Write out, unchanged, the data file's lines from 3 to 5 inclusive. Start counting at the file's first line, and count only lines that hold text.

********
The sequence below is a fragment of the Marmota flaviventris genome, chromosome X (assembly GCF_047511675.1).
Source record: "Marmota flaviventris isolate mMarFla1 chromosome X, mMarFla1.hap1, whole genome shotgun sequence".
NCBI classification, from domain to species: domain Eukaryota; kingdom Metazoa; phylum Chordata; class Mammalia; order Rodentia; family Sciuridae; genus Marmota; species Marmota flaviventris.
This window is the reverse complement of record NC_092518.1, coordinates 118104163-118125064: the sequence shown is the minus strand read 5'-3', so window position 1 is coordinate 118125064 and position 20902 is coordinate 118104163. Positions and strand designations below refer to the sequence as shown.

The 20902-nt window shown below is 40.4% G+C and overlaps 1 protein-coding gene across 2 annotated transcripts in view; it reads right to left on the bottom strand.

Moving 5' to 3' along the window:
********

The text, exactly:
NCBI classification, from domain to species: domain Eukaryota; kingdom Metazoa; phylum Chordata; class Mammalia; order Rodentia; family Sciuridae; genus Marmota; species Marmota flaviventris.
This window is the reverse complement of record NC_092518.1, coordinates 118104163-118125064: the sequence shown is the minus strand read 5'-3', so window position 1 is coordinate 118125064 and position 20902 is coordinate 118104163. Positions and strand designations below refer to the sequence as shown.

The 20902-nt window shown below is 40.4% G+C and overlaps 1 protein-coding gene across 2 annotated transcripts in view; it reads right to left on the bottom strand.